Active Log Monitor

Active Log Monitor from World Wide Creations allows you to monitor access to your weebserver in realtime, i.e. you can see which pages are being accessed as they are being viewed. If you use an Apache webserver for your site, or any other webserver that uses the combined log format or common log format for its access log (the log that tracks access to your webpages), then you can use Active Log Monitor. The program, which is a PHP script, uses the tail command, which is found on most Unix and Linux systems. Microsoft provides a tail program for free as part of the Windows Server 2003 Resource Kit Tools. You can also download a free tail program for Windows from Tail for Win32

The developer dscribes the Active Log Monitor program at Monitoring Your Website For Free as follows:

Monitoring your web site is a very important task that many webmasters attempt every day. There are many commercial methods to accomplishing this but if you have a Unix/Linux/*nix based server with Apache, you can monitor your traffic free of cost with very little work.

We at WorldWideCreations.com have released a free program that will let you watch your users as they come in, and which pages/files they are viewing and also quite a bit of information about them. You can find the Active Log Monitor here:

http://www.worldwidecreations.com/free_scripts.htm

The ALM basically just uses the tail program that comes with Linux/Unix to monitor the Apache log file and parses the information to present it to you in a readable form to your web browser. You could use the tail program from your shell, but for many, the information tells them little in raw form.

With the ALM script in place, you get to watch your activity in real time, so if your server all of a sudden is getting bogged down with a lot of hits, you can investigate these hits and even see where the visitors are coming from with the referral information. IP√Ęs can easily be resolved with one click on the interface so you can get an idea where a particular user is coming from.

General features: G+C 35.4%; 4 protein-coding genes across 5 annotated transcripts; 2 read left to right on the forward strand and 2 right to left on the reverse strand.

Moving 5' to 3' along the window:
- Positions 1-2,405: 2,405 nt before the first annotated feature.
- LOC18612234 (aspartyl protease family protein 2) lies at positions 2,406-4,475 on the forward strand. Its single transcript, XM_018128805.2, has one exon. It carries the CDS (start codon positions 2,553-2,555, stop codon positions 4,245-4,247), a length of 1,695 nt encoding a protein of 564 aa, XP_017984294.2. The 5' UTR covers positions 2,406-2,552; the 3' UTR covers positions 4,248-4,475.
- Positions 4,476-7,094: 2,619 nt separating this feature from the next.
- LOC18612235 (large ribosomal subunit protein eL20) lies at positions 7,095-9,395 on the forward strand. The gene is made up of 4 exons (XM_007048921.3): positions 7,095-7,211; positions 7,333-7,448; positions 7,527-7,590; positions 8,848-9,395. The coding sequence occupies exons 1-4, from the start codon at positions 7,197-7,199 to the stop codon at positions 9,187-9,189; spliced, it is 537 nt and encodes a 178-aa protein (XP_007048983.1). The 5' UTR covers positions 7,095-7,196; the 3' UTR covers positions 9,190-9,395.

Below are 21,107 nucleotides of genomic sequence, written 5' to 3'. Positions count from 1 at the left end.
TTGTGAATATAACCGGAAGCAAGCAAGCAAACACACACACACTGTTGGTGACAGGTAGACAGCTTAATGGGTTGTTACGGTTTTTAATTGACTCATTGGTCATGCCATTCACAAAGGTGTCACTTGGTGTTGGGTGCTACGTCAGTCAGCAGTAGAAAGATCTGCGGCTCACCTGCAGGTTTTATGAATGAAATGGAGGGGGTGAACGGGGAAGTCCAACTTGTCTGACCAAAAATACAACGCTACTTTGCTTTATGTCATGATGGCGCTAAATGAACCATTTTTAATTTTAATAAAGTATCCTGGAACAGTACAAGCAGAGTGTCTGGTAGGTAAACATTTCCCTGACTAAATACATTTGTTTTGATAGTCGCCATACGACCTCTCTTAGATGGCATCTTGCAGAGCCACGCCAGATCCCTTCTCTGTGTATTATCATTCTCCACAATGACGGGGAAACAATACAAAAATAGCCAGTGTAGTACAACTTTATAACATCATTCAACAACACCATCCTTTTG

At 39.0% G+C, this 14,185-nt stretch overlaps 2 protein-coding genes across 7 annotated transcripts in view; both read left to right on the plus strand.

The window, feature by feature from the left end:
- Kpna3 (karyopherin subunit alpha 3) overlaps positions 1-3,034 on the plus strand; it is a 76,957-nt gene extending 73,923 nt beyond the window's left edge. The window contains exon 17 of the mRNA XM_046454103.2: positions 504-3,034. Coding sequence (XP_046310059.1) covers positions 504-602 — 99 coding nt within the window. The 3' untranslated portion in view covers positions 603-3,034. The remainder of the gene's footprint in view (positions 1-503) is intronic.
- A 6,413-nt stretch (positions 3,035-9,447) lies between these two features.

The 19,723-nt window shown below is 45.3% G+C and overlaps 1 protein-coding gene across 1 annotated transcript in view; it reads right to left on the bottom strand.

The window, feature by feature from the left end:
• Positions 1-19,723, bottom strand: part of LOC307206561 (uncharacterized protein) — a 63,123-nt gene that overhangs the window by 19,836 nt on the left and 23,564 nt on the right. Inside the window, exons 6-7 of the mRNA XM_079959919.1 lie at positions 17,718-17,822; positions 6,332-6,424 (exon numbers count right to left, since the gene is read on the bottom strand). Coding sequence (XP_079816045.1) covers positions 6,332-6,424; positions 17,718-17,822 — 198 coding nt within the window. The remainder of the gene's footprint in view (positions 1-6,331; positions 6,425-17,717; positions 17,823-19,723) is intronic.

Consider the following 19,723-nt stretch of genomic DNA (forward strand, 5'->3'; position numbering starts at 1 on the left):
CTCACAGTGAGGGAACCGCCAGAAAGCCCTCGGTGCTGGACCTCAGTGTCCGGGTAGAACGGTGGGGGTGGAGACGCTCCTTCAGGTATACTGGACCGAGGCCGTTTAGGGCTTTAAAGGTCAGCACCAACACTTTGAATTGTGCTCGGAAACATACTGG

We recommend you run this script in a password protected directory because only you should view your log activity.

You have to register at the developer's website in order to download the script. The developer is releasing the software under a GNU General Public License (GPL), but, since he has requested that distribution be done only through his site, I'm not providing it here.

Since it is just a PHP script, there is no installation process. You just place the PHP file somewhere on your site. It should be placed in a location that isn't publicly accessible, e.g. you could place it in a password protected directory or simply not provide any link to it from anywhere else on your website, so that your log file isn't accessible to everyone in the world.

There are only two variables within the script that you need to change before you can use the script. You need to edit the two lines below for the variables $path_to_access_file and site_base_url to change those variables. You can also modify the maximum number of log lines to display by changing the value of $number_to_tail.

### This is the ABSOLUTE path (and filename) to your servers Apache access log file
$path_to_access_file = '/var/log/httpd/access_log';

### This is the default amount of lines to grab from the log file
$number_to_tail = 100;